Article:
August 3, 2020 Reading Time: 2 minutes

The Institute for Supply Management’s Manufacturing Purchasing Managers’ Index showed another improvement, registering a 54.2 percent reading in July, up from 52.6 percent in June and the second reading above the neutral 50 threshold since February. The July result follows three months in a row in the 40s (see top chart). Overall, the report notes, “In July, manufacturing continued its recovery after the disruption caused by the coronavirus (COVID-19) pandemic. Panel sentiment was generally optimistic (two positive comments for every one cautious comment), continuing a trend from June.” The report continues, “The PMI signaled a continued rebuilding of economic activity in July and reached its highest level of expansion since March 2019, when the index registered 54.6 percent.”

Among the key components, the New Orders Index came in at 61.5 percent, up from 56.4 percent in June, and the highest result since September 2018 (see top chart). Thirteen of eighteen industries in the survey reported growth in new orders in July. The New Export Orders Index came in at 50.4 percent in July, up 2.8 percentage points from a 47.6 percent result in June. The Backlog-of-Orders Index came in at 51.8 percent in July, up from 45.3 percent in the prior month.

The Production Index registered a 62.1 percent result in July, up from 57.3 percent in June and the highest reading since October 2018. Sixteen industries reported growth in the latest month while none reported contraction.

The Employment Index rose a modest 2.2 percentage points to 44.3 percent in July, versus 42.1 percent in June (see bottom chart). The employment index remained below neutral for a 12th consecutive month suggesting labor dynamics in the manufacturing sector remain weak. The Bureau of Labor Statistics’ Employment Situation report for July is due out on Friday, August 7. Despite the weak reading from the ISM survey, consensus expectations are for a gain of 1.6 million nonfarm-payroll jobs including the addition of 250,000 jobs in manufacturing. The unemployment rate is expected to fall to 10.5 percent from 11.1 percent in June.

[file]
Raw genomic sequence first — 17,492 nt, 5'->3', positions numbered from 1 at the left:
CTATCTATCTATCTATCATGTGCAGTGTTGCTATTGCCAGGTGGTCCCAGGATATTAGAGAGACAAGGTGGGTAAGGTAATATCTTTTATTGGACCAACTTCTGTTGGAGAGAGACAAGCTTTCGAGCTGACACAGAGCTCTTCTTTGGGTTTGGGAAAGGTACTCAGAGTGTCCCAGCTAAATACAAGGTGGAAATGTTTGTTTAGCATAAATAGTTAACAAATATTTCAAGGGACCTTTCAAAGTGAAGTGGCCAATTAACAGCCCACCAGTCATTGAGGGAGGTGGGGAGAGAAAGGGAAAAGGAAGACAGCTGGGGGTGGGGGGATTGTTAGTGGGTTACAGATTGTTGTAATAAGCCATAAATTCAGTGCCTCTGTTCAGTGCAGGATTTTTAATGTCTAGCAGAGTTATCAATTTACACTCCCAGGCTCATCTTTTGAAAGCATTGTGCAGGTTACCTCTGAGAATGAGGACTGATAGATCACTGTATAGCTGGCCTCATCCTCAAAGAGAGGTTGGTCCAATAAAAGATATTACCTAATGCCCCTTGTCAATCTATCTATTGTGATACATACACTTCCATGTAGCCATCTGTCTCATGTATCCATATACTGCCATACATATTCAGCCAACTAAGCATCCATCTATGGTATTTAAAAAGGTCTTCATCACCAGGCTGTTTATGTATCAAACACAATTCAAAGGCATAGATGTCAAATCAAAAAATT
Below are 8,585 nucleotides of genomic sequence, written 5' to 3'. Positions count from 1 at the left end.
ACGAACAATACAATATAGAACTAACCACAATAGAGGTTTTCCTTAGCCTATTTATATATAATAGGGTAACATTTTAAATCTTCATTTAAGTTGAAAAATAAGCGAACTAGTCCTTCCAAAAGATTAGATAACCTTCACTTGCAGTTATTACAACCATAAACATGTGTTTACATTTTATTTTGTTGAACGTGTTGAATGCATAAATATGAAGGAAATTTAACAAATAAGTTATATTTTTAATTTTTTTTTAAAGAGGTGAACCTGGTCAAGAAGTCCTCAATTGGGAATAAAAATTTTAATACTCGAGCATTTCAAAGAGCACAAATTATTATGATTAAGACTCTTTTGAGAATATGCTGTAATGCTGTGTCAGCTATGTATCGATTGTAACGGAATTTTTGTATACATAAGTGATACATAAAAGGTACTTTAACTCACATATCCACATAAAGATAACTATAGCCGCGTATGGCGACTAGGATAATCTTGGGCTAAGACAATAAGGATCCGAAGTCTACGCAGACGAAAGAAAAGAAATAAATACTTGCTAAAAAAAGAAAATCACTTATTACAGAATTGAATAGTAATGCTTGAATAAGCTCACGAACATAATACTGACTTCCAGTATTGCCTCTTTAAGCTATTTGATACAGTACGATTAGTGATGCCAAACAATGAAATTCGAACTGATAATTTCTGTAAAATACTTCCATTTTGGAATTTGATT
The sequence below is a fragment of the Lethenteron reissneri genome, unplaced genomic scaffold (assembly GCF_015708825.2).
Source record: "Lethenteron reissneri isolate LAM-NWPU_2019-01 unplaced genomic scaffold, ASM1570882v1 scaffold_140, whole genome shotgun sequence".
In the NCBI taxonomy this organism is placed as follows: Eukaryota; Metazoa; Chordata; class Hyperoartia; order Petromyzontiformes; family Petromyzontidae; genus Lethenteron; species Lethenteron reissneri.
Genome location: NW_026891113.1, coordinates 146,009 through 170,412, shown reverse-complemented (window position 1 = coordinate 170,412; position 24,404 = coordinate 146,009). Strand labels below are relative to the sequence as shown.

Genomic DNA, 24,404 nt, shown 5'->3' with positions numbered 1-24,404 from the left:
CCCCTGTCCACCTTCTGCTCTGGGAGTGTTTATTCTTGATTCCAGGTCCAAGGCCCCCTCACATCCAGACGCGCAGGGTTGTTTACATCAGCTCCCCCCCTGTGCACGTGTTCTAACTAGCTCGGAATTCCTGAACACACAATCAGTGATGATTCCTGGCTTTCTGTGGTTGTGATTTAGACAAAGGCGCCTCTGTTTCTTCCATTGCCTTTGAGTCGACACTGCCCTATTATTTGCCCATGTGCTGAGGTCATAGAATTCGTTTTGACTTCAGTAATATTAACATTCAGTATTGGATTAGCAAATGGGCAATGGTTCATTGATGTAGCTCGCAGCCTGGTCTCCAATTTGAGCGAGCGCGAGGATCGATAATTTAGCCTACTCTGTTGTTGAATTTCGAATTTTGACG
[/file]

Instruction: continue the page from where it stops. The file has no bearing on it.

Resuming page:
The Supplier Deliveries Index, a measure of delivery times from suppliers to manufacturers, eased back, falling to 55.8 percent from 56.9 percent in June. Slower supplier deliveries are usually consistent with stronger manufacturing activity. However, the slower deliveries in recent months have been more a result of supply chain and logistical constraints. According to the report, “Suppliers continue to struggle to deliver, although at a slower rate compared to June. Plant interruptions, transportation challenges and continuing difficulties in supplier labor markets are still factors. The Supplier Delivery Index continues to reflect a healthier supply/demand balance compared to spring and early summer.”

The Prices Index rose to 53.2 percent in July from 51.3 percent in June. Higher prices were reported for: plastics, lumber, aluminum, copper, and petroleum products. While the price index posted its second month above neutral, the results are generally modest by historical comparison.

Customer inventories in July are still considered too low, with the index remaining below 50 at 41.6 percent versus 44.6 percent in the prior month (index results below 50 indicate customers’ inventories are too low). The index has been below 50 for 46 consecutive months. Insufficient inventory may be a positive sign for future production.

Robert Hughes

Bob Hughes

Robert Hughes joined AIER in 2013 following more than 25 years in economic and financial markets research on Wall Street. Bob was formerly the head of Global Equity Strategy for Brown Brothers Harriman, where he developed equity investment strategy combining top-down macro analysis with bottom-up fundamentals.

Prior to BBH, Bob was a Senior Equity Strategist for State Street Global Markets, Senior Economic Strategist with Prudential Equity Group and Senior Economist and Financial Markets Analyst for Citicorp Investment Services. Bob has a MA in economics from Fordham University and a BS in business from Lehigh University.

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